...in the Bible. 2 Kings 15:29 , describes the conquest of Hazor and most of the northern kingdom of Israel by Tiglath-Pileser III of Assyria. The latest reference to Hazor in connection with historical event—the battle between the Hasmonean Jonathan and the Syrian Demetrius in 147 bce , on the Plain of Hazor—is made in 1 Maccabees 11:67 . It is last mentioned in Josephus ( Antiq. 5.199). Excavation Results. Excavation has revealed that there is a difference in the history of occupation for the lower and upper cities. For this reason, the...

Warships

Warships   Reference library

The Oxford Encyclopedia of Maritime History

Reference type:
Subject Reference
Current Version:
2007
Subject:
History, Military History
Length:
15,668 words
Illustration(s):
5

...naval arms race started between Alexander’s successors, which produced ships of enormous proportions. One of the contenders, Demetrius I Poliorcetes (r. c. 294–c. 288 b.c.e. ), called “the Besieger,” took part in a sea battle near Salamis (Cyprus) in 306 b.c.e. with “sevens,” vessels that were rowed from one, two, or three levels. If we believe the historian Diodorus Siculus , who lived in the first century b.c.e. , Demetrius already in 315 b.c.e. had even larger vessels: “nines” and “tens.” The heavier the ships and the higher the numbers of...

Ancient Navies

Ancient Navies   Reference library

The Oxford Encyclopedia of Maritime History

Reference type:
Subject Reference
Current Version:
2007
Subject:
History, Military History
Length:
15,774 words
Illustration(s):
2

...with his son Demetrius —emerged as the most aggressive naval power of all, driving a naval arms race with his rivals that produced bigger and bigger ships designed to attack and defend the coastal cities so important to everyone’s aspirations. Bigger and Bigger Warships These new “Hellenistic navies” required larger warships than were built before, and our sources imply that they were introduced in rapid succession. In 307 , “sixes” and “sevens” are said to have helped Demetrius defeat Ptolemy off Cyprian Salamis; six years later Demetrius’s fleet contained...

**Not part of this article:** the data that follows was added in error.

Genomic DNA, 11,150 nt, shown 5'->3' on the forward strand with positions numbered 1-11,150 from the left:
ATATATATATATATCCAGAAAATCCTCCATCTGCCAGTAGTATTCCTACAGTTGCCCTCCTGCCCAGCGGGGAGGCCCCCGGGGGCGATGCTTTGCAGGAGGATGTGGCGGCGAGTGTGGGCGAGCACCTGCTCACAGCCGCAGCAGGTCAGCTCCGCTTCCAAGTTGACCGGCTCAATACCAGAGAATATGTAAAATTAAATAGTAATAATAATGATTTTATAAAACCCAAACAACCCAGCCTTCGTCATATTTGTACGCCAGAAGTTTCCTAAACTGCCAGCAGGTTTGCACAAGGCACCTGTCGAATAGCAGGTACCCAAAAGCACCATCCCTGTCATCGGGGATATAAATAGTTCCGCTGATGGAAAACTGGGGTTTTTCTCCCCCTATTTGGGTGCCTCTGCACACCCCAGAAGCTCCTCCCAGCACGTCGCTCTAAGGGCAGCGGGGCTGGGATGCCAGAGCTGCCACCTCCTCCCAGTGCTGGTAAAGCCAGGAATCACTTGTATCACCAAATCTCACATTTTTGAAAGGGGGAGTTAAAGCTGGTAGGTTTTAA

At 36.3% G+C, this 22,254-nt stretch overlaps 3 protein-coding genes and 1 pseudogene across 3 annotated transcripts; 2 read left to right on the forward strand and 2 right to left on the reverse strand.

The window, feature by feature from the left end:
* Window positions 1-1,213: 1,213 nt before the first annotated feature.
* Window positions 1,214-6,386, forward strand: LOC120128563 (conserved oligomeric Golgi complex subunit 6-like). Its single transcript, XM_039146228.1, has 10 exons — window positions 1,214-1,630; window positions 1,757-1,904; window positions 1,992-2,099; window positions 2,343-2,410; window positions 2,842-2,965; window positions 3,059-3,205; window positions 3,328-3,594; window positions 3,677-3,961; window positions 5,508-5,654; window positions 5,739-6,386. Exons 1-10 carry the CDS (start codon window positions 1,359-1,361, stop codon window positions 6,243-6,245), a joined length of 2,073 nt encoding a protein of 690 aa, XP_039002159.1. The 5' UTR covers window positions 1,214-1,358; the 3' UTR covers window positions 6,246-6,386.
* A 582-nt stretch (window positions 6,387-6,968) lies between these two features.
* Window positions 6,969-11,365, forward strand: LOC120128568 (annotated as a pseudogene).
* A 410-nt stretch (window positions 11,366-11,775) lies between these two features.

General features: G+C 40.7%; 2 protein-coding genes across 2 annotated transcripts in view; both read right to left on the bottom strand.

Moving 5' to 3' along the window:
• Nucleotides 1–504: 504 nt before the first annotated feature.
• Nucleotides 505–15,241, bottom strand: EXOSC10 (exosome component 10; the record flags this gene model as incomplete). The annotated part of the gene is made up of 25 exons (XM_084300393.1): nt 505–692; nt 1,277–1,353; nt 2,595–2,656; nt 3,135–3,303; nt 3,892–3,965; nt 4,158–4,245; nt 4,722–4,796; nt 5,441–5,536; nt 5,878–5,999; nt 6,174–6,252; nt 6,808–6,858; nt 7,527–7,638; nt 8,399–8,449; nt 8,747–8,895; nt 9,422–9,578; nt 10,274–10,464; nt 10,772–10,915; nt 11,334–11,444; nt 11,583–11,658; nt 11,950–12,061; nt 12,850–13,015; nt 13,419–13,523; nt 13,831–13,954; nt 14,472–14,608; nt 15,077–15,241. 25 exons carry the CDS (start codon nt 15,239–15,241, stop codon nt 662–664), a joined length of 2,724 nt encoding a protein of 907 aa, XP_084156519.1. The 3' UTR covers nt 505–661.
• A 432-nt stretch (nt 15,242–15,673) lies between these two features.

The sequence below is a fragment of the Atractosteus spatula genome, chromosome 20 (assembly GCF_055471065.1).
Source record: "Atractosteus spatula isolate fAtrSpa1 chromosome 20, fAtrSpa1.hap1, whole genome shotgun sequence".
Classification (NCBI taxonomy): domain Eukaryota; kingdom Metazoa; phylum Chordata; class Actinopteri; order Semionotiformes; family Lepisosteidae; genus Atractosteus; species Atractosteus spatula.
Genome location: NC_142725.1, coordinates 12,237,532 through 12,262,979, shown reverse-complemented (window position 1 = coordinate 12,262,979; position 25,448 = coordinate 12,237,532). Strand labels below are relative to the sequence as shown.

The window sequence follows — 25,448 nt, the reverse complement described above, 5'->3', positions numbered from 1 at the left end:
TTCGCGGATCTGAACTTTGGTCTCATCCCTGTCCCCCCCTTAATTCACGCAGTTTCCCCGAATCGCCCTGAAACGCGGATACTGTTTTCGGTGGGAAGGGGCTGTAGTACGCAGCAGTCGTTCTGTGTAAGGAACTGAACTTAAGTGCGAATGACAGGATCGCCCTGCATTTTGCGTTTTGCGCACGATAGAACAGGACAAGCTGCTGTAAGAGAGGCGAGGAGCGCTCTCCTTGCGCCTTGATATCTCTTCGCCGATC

Coins and Coinage

Coins and Coinage   Reference library

The Oxford Encyclopedia of Ancient Greece and Rome

Reference type:
Subject Reference
Current Version:
2010
Subject:
Classical studies, History
Length:
6,270 words
Illustration(s):
9

...led to the increased appearance of portraits on coinage. The earliest coin portraits appear on issues from Persian satraps and Lycian dynastic coins of the fifth and fourth centuries, but portraits of living rulers did not become commonplace until the early third century when Demetrius Poliorcetes, Ptolemy I, and Seleucus I began to issue coins with their own images rather than that of the deified Alexander. Royal coinages often took precedence over the emissions of the cities, but civic coinage continued to be produced. Coins were also struck for intermediate...

Greece

Greece   Reference library

The Oxford Encyclopedia of Ancient Greece and Rome

Reference type:
Subject Reference
Current Version:
2010
Subject:
Classical studies, History
Length:
14,677 words
Illustration(s):
5